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Voices of Taiwanese Women: Three Contemporary Plays

Weinstein Voices of Taiwanese Women cover
John B. Weinstein, ed.
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This anthology features three new translations representing an aspect of modern Asian drama as yet unavailable to readers in English: the community-based theaters of Taiwan, working in Chinese languages beyond Mandarin. Community theater (shequ juchang) contrasts with the more mainstream theater that has emerged in Taiwan from the 1980s onward—a theater dominated by male playwrights, centered in the capital city of Taipei, and, despite its roots as an experimental “Little Theater Movement,” increasingly commercial and professionalized. Community theater, conversely, maintains the more fluid line between professional and amateur that initially characterized contemporary Taiwan theater; it exists primarily outside of the capital, in regional cities like Tainan; and the driving forces, artistically and administratively, are women. The content of the plays in this anthology reflects that particular gendering of the community theater. Stories of women dominate in Wang Chi-Mei’s One Year, Three Seasons and Peng Ya-Ling’s We Are Here. Hsu Rey-Fang’s The Phoenix Trees Are in Blossom also has significant female roles, both fictional and historical.To connect with the local communities, these playwrights seek stories from within those communities, and then contextualize those stories within the larger historical narratives of Taiwan, itself already a “local” element within the broader Chinese culture. Through these dual foci of gender and locality, stories of the women of Taiwan emerge as meaningful elements of Taiwan’s modern history. These plays go beyond the walls of the theater spaces to educate the local, national, and—through translation—international communities about those significant, but often hidden, stories. Well-researched by the playwrights through texts and interviews, these plays can serve as primary documents for courses in Taiwan history and culture, and comparative women’s and gender studies, in addition to literature and drama courses. | 256 pp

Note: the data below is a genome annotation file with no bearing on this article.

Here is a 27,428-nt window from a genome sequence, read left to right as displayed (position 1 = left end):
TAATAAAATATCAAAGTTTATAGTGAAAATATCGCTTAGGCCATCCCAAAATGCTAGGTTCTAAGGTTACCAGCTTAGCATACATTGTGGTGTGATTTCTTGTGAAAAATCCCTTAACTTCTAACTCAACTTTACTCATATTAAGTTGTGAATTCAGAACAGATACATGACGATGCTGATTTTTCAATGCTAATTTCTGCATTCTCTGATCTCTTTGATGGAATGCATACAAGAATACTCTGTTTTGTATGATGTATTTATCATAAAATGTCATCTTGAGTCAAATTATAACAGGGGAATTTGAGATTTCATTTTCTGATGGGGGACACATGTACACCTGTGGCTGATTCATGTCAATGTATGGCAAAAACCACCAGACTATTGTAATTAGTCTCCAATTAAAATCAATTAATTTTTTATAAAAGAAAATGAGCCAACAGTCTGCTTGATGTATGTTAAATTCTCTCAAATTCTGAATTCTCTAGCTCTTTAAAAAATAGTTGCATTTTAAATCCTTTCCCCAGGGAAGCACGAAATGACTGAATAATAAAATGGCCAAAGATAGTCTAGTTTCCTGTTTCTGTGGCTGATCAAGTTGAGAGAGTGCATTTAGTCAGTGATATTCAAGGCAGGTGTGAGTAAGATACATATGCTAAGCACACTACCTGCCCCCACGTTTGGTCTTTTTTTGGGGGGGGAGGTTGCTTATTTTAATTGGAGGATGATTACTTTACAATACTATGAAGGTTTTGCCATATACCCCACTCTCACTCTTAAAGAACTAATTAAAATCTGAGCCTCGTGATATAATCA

• "This work presents material that is little-known outside of Taiwan. Weinstein's Introduction provides fresh insight into the development of what he calls "community theater" in Taiwan, the important roles played by women playwrights and directors in this history, and the challenges of translating the original multilingual texts into English. The introduction effectively situates the three plays in historical context. It expounds on the concept of "community theater" to help the reader understand the important social and cultural work that local theater troupes—especially those that are avant garde and semi-professional— have done in Taiwan since the late 1980s and early 1990s. ... The translations are accurate and polished. The language is fluid, colloquial, and lively. The lines and scenes have a good rhythm and pace. Overall, the translators have accomplished their professed goal of rendering these plays engaging and performable in English." —Tze-lan Sang, Professor of Chinese Literature, Michigan State University
  • "Voices of Taiwanese Women both stands on its own as a collection of compelling texts and offers a timely contribution to the growing field of translated drama from Taiwan, Hong Kong, and China. In highlighting the Taiwanese theater’s pervasive concern with history, memory, and local culture and its commitment to giving voice to marginalized populations, the volume challenges readers and audiences to engage deeply with what may be an unfamiliar context. Its commitment to performability paradoxically calls attention to gaps in understanding between the plays and the average English-speaking theater-goer, but with these superbly translated texts and on-point explanatory material, any director or dramaturg will be well equipped to begin bridging the divide." — Tarryn Li-Min Chun, University of Notre Dame (see full text in CHINOPERL: Journal of Chinese Oral and Performing Literature)





  • John B. WEINSTEIN is Assistant Professor at Bard College at Simon's Rock. He teaches courses in Chinese language, Asian studies, Asian and Western theatre, women's studies, and queer studies. His primary area of research is modern Chinese theatre and performance, with publications focusing on Republican period comic drama and contemporary Taiwan theatre. 


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